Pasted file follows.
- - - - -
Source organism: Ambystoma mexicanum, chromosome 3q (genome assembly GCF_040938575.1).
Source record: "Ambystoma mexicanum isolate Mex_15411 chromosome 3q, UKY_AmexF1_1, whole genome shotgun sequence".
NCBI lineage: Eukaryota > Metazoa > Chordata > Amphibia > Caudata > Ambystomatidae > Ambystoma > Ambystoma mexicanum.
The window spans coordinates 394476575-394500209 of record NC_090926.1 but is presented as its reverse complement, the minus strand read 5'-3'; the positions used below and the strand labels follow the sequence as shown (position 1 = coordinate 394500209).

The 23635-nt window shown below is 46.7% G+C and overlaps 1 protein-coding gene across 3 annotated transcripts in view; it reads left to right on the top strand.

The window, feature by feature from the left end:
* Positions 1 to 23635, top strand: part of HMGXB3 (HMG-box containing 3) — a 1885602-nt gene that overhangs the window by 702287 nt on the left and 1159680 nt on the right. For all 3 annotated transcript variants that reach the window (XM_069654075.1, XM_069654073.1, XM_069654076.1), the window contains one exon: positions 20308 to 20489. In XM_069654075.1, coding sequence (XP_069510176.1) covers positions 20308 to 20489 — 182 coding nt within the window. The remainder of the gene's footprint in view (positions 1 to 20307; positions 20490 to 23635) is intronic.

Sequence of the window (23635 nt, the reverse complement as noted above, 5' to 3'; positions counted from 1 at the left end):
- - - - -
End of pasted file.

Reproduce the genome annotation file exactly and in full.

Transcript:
Source organism: Ambystoma mexicanum, chromosome 3q (genome assembly GCF_040938575.1).
Source record: "Ambystoma mexicanum isolate Mex_15411 chromosome 3q, UKY_AmexF1_1, whole genome shotgun sequence".
NCBI lineage: Eukaryota > Metazoa > Chordata > Amphibia > Caudata > Ambystomatidae > Ambystoma > Ambystoma mexicanum.
The window spans coordinates 394476575-394500209 of record NC_090926.1 but is presented as its reverse complement, the minus strand read 5'-3'; the positions used below and the strand labels follow the sequence as shown (position 1 = coordinate 394500209).

The 23635-nt window shown below is 46.7% G+C and overlaps 1 protein-coding gene across 3 annotated transcripts in view; it reads left to right on the top strand.

The window, feature by feature from the left end:
* Positions 1 to 23635, top strand: part of HMGXB3 (HMG-box containing 3) — a 1885602-nt gene that overhangs the window by 702287 nt on the left and 1159680 nt on the right. For all 3 annotated transcript variants that reach the window (XM_069654075.1, XM_069654073.1, XM_069654076.1), the window contains one exon: positions 20308 to 20489. In XM_069654075.1, coding sequence (XP_069510176.1) covers positions 20308 to 20489 — 182 coding nt within the window. The remainder of the gene's footprint in view (positions 1 to 20307; positions 20490 to 23635) is intronic.

Sequence of the window (23635 nt, the reverse complement as noted above, 5' to 3'; positions counted from 1 at the left end):